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Chapter Five Hundred and Seventy-two : When Nazis are the least of your problems (part six)


(part six)

Monday early morning — 4:01 a.m.


“That’s how we ended up with the journal,” Bernie said. His voice was defensive and hard. “I’ve told you this story.”

“You have,” Alex said. “And you’re not answering the question.”

“Which is?” Bernie asked.

“Why?” Alex asked. “Why did you pursue this journal? Why do you own it now? Why are we here?”

“I’ve told you that. Weren’t you listening?” Bernie asked. “I was approached at the gym and …”

“Come on, Bernie,” Seth said. “Even I don’t buy that story. Why should they?”

Bernie turned to look at his son. He saw Patrick Hargreaves shaking his head with disgust at Bernie. They were sitting in the living room area. The Fey Team, still dressed in their bed clothing, were sitting around the room. Bernie, Seth, Ben, and Patrick Hargreaves were near the center of the room with Alex and Raz.

“Have you ever been to Łodź?” US Air Force Sergeant Clifford Mauer asked.

Bernie turned to look at the young pilot they called “the Kid.”

“The children’s camp?” Patrick Hargreaves asked.

“I have,” Bernie said cautiously.

“I wanted to know because my grandfather spent much of his childhood there,” Cliff said. “That’s why I’m here. I want to see …” The young man shook his head. “Everything. For myself. We’re talking about having kids someday and I …”

Rather than finish, Cliff simply nodded. Cliff’s words seemed to affect Bernie deeply. The elderly man looked down at the ground.

“Sir?” Cliff asked Patrick Hargreaves. “Will you tell us why you are interested in this particular tunnel?”

Patrick blinked at Cliff.

“I believe that Mammy sent you and your wife an invitation to our wedding,” Cliff said.

Patrick looked surprised. His eyebrows went up and down for a moment.

“He’s marrying their daughter,” Alex said.

Patrick’s eyes shifted to Alex. He scowled and opened his mouth.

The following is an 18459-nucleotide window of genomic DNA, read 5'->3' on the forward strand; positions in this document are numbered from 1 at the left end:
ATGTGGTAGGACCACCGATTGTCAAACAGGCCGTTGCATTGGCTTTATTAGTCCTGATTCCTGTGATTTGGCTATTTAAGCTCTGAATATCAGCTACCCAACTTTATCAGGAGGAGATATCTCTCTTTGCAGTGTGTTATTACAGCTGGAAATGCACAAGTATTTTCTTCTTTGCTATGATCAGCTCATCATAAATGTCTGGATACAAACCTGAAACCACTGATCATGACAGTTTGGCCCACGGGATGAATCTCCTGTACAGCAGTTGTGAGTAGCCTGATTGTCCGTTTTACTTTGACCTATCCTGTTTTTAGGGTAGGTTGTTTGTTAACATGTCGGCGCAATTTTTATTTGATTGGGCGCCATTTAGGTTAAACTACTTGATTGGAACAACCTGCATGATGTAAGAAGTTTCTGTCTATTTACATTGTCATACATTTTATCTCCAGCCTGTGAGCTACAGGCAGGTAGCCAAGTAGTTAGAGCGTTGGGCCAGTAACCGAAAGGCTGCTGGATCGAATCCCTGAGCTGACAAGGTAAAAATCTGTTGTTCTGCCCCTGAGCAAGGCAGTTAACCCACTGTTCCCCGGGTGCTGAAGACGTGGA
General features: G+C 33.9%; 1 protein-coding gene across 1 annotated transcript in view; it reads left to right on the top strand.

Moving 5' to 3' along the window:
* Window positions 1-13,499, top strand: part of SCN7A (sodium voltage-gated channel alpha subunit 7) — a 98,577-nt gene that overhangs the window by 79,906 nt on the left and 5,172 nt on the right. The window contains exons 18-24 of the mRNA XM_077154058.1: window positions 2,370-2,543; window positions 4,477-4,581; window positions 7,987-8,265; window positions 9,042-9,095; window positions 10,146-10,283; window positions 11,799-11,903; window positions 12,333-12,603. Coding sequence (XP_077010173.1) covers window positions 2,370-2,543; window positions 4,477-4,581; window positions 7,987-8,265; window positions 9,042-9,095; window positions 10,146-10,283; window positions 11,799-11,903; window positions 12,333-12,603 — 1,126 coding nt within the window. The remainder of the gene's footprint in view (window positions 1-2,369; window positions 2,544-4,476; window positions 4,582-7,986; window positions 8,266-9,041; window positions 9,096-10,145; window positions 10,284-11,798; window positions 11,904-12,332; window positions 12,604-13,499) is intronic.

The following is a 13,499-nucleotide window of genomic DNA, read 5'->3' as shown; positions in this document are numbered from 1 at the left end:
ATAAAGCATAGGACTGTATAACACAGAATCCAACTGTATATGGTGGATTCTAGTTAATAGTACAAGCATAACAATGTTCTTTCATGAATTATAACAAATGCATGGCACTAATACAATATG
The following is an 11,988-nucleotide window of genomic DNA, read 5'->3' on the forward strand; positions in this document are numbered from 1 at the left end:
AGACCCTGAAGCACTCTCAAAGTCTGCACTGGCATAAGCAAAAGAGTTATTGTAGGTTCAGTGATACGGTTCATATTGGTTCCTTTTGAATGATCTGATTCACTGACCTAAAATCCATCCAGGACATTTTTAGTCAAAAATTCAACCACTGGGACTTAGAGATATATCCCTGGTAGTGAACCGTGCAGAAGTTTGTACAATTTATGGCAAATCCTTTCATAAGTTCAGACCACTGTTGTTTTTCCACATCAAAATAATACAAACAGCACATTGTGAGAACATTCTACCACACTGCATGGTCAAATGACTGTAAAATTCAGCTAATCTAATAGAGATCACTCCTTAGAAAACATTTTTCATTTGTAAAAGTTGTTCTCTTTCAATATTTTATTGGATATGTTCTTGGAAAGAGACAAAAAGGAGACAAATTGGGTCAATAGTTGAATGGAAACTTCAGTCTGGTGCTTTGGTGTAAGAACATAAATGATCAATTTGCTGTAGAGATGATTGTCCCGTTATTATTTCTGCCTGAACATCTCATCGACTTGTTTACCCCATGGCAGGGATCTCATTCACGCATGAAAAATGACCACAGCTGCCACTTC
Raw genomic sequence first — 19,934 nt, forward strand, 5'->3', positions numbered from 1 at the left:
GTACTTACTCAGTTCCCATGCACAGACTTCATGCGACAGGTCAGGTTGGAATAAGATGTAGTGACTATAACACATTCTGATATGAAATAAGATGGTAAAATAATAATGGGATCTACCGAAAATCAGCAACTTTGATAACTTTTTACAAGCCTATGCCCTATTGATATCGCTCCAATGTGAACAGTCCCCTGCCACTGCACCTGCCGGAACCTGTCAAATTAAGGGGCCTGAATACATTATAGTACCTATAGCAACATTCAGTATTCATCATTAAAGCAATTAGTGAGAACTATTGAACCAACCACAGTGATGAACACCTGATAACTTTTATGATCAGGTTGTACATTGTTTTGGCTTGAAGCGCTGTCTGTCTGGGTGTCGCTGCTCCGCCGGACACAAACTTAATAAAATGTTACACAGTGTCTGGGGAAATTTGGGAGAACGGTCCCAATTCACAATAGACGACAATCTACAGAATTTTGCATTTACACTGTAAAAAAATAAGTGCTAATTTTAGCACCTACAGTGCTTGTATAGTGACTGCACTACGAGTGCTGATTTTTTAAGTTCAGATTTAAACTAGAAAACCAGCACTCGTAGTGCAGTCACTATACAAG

“This is not a trick,” Alex said. “They’ve been dating for a long time. Her mother knew but they kept it from her father. You know how he dotes on her.”

“If you’re looking for confirmation …” Seth started.

Patrick’s scowl shifted to Seth.

“I can tell you that this is a fact,” Seth said. “She sings in New York. Stays with Claire. I recently played backup for her at her Yale graduation. The kids have asked me to play for their wedding.”

Patrick didn’t respond to Seth. The silence grew.

“You are right,” Bernie said, breaking the silence. “The world has changed. These old secrets don’t mean anything to anyone.”

Everyone in the room looked at Bernie.

“I will tell you what I know,” Bernie said. “But don’t expect me to apologize for …”

“No one is asking you to feel sorry for doing your duty,” Alex said. She nodded to her father. “Yours either.”

She looked at Benjamin.

“Ben?” Alex asked.

“I honestly don’t think I know anything that would help with this,” Ben said.

“What if I think you know something that would help with this?” Alex asked.

Sitting on the couch, Ben looked up at her.

“And I think that whatever the three of you know could get us killed tomorrow,” Alex said.

The older men began to bluster and protest, but Seth simply looked at her.

“Why?” Seth asked over the older men’s protestations.

“Feeling,” Alex said. “And I’ve felt this way before. It never ends well.”

Bernie, Ben, and Patrick stopped talking. They looked at Alex.

“Now out with it,” Alex said.

Denver Cereal continues on Monday…

Next: Chapter Five Hundred and Seventy-three : Old problems (part one)

Previous: Chapter Five Hundred and Seventy-two : When Nazis are the least of your problems (part five)

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